Objectives: Electroconvulsive therapy (ECT) has been mentioned as a risk factor for epilepsy in some texts. This observation is based on isolated case reports and 2 studies done in 1980s. Since 1983, no study was done on this topic. The objective of the current study was to find out the incidence of spontaneous seizures after ECT.
Methods: The study was done in Central Institute of Psychiatry, India. It was a retrospective cohort study where files of the patients receiving unmodified ECT during 1990 to 1995 were reviewed over approximately the next 10 years. Patients having the risk factors for spontaneous seizures like past and family history of seizure, substance abuse, and organicity were excluded from the study group. For minimizing the confounding effect of concurrent psychotropic drugs, an age-, sex-, and diagnosis-matched control group was selected. This group consisted of patients admitted during the same time and treated with similar drugs but no ECT.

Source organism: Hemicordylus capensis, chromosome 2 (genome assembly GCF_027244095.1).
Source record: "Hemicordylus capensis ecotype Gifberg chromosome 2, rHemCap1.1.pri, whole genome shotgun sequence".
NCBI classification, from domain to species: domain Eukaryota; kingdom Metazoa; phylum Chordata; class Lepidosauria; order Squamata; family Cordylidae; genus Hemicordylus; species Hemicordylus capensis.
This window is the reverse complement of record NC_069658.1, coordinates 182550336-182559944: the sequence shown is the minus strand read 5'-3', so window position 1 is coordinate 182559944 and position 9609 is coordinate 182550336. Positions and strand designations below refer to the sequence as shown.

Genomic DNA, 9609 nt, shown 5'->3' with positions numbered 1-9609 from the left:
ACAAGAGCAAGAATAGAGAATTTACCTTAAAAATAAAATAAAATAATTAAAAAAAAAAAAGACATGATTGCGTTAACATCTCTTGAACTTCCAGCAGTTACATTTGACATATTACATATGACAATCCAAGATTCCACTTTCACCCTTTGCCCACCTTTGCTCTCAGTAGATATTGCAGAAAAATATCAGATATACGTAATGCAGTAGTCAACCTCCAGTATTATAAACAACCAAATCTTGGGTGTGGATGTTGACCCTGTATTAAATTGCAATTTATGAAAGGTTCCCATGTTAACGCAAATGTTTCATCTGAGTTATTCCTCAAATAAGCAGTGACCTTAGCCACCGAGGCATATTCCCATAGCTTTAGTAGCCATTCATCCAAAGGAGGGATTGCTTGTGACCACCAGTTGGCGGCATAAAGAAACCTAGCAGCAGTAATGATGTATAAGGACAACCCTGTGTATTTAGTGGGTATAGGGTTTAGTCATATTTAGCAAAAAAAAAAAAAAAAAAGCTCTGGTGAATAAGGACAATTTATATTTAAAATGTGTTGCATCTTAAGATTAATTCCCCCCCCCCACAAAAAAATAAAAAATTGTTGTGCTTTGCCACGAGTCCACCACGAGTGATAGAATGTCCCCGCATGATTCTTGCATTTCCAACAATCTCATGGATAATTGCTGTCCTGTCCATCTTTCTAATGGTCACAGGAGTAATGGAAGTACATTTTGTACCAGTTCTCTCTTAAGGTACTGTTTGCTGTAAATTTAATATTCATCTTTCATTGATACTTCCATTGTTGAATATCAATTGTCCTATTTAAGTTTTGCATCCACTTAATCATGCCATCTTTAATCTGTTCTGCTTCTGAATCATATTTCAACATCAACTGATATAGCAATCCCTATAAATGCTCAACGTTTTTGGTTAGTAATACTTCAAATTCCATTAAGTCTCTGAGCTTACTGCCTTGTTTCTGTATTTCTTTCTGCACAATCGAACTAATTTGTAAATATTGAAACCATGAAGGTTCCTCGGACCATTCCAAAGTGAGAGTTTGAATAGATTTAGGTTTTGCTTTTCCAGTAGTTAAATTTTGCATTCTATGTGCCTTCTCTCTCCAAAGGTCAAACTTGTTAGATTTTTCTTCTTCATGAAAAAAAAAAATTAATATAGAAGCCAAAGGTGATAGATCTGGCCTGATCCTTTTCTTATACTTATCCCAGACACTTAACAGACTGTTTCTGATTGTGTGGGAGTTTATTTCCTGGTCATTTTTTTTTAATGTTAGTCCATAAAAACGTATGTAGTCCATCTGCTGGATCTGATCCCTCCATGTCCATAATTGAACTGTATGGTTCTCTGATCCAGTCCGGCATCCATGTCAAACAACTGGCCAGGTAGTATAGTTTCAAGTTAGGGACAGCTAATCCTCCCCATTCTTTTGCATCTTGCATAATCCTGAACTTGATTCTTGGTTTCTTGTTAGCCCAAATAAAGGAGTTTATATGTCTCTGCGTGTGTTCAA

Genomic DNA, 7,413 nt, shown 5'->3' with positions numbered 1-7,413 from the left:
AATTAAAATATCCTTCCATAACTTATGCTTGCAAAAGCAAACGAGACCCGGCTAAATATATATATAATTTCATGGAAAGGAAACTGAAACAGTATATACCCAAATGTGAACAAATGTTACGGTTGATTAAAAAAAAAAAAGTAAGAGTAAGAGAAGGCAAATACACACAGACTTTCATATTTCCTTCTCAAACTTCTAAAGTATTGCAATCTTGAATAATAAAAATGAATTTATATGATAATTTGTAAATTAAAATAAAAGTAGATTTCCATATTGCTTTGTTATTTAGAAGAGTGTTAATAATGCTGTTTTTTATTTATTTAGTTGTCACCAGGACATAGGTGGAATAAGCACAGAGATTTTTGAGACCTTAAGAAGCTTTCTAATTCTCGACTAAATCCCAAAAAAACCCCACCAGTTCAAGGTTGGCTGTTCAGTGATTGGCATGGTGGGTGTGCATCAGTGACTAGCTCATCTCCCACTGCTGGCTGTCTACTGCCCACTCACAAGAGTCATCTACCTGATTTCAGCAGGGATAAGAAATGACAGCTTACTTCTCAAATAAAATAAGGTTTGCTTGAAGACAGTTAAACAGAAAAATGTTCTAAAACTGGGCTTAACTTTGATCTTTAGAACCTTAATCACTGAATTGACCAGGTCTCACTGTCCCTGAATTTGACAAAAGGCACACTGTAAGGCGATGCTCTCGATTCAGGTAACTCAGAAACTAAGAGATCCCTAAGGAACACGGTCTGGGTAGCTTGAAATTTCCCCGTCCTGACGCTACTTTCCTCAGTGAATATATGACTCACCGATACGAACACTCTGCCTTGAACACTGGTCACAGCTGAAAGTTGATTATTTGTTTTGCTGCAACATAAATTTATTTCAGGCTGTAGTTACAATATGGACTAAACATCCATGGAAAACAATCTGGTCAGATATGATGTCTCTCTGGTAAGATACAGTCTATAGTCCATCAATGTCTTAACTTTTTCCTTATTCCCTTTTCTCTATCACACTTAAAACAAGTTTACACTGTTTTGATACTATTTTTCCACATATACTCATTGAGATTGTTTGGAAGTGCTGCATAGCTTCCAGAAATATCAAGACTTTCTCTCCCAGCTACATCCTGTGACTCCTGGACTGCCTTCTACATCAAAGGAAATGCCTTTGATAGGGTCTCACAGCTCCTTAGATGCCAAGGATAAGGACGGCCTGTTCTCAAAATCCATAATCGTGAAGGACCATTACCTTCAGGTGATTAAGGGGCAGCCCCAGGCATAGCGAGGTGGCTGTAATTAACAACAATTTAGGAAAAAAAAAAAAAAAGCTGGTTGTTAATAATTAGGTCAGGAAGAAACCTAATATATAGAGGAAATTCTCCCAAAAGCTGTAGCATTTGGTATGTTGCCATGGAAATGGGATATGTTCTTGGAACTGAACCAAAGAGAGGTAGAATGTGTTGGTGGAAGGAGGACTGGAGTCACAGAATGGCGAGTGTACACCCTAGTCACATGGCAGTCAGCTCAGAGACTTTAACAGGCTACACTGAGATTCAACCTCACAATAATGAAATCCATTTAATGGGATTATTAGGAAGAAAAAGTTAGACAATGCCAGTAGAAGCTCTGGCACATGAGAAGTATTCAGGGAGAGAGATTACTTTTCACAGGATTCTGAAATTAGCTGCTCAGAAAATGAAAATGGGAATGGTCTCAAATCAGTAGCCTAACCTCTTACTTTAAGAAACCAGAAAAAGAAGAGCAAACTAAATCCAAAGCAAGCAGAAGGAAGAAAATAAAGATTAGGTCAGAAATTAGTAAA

Results: No report of spontaneous seizure was found in the study group of 619 patients. One patient who was excluded from the study group due to suspected neurosyphilis developed recurrent seizures 1 month after ECT. Two patients in the control group had single occasion convulsion with no further recurrence even with continuation of similar drugs.
Conclusions: Electroconvulsive therapy has not been found to cause epilepsy. Patient’s underlying organic condition may influence development of seizures.
From the R G Kar Medical College, Kolkata, West Bengal, India.
Received for publication July 28, 2011; accepted November 15, 2012.
Reprints: Anindya Kumar Ray, MD, 38 Vivekananda (PWD) Rd, PO Alambazar, Kolkata 700035, West Bengal, India (e-mail: email@example.com).
The authors have no conflicts of interest or financial disclosures to report.